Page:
It’s undeniable–social media use is increasing exponentially. And, with this rapid increase in the use of social media, more attorneys are quickly realizing the utility of social media postings in litigation. When witnesses or parties to a lawsuit publicly post about their activities and whereabouts, the information can be used to dispute claims of injury during the settlement phase of a case or as impeachment material at trial.
Because social media is a relatively new phenomenon, courts and ethics committees are just now beginning to address issues related to the use of social media postings in lawsuits. For example, as reported in this law.com article, just last month, a New York court issued a ruling regarding the discoverability of private social media postings in a personal injury trial.
The plaintiff in that case brought a lawsuit against the manufacturer and the distributor of a chair that she alleged was defective. As a result of the defect, she fell from the chair, resulting in numerous injuries. The plaintiff claimed that as a result of her injuries, including herniated discs and restricted motion in her neck and back, she was mostly confined to her home and bed.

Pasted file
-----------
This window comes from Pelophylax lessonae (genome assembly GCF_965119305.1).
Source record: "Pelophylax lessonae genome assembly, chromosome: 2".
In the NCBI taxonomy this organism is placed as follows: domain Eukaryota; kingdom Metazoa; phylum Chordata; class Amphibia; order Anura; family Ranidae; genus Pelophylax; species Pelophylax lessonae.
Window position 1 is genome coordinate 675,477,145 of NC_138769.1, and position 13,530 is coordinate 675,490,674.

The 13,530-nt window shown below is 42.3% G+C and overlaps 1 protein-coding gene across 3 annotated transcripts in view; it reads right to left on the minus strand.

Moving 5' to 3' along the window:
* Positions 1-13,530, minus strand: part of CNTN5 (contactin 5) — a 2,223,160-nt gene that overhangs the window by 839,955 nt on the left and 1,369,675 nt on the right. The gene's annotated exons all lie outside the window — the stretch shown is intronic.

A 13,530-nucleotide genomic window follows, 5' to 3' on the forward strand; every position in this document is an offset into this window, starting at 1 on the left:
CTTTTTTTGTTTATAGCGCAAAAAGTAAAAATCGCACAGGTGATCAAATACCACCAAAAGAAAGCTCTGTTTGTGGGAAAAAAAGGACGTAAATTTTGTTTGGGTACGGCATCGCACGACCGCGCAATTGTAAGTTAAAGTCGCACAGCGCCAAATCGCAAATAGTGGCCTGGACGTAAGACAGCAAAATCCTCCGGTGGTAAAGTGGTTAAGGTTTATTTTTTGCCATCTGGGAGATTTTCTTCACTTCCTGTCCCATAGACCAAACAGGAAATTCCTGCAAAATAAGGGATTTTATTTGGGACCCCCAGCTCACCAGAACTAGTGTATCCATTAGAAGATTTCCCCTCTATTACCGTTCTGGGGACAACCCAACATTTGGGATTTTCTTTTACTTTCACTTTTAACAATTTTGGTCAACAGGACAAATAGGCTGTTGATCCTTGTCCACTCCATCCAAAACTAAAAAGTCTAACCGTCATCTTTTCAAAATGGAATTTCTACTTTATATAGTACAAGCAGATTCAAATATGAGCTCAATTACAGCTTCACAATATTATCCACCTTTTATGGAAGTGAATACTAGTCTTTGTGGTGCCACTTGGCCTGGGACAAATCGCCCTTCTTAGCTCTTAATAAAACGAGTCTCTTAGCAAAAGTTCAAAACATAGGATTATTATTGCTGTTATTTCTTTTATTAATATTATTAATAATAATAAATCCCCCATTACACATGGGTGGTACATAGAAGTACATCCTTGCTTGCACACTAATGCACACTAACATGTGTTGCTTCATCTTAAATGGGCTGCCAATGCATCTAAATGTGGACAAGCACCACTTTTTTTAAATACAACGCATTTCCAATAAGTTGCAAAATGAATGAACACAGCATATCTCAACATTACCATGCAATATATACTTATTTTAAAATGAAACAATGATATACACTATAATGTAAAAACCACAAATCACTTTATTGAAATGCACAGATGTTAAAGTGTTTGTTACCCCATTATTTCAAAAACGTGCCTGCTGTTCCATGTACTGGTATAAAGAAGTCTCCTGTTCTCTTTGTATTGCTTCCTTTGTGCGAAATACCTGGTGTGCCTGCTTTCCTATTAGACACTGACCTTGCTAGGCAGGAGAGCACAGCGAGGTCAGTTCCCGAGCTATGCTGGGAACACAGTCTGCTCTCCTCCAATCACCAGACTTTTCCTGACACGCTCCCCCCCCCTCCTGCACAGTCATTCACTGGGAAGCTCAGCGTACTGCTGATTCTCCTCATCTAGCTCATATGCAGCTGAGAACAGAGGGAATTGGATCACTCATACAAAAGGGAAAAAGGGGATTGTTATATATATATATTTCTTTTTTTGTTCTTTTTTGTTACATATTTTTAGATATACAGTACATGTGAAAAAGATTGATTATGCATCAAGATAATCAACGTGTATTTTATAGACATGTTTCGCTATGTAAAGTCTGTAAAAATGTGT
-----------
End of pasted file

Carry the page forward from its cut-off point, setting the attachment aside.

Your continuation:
The defendants sought access to the plaintiff’s private postings on Facebook and MySpace, two popular social networking sites. Her attorneys opposed the request, claiming that permitting access to the messages would violate her privacy and allow the defendants access to information that was completely irrelevant to the lawsuit.
The court disagreed with the plaintiff, concluding that defendants were entitled to access the private postings as part of the pre-tial discovery process:
Plaintiffs who place their physical condition in controversy, may not shield from disclosure material which is necessary to the defense of the actionâ€¦ Accordingly, in an action seeking damages for personal injuries, discovery is generally permitted with respect to materials that may be relevant both to the issue of damages and the extent of a plaintiff’s injury…
(It is) reasonable to infer from the limited postings on Plaintiff’s public Facebook and MySpace profile pages, that her private pages may contain materials and information that are relevant to her claims or that may lead to the disclosure of admissible evidence.
This is an important ruling, if only because it highlights the risks of interacting on social media sites when involved in a lawsuit. Plaintiffs attorneys should take note and may very well want to advise their clients to delete any social media accounts and to refrain from using social media while their lawsuit is pending.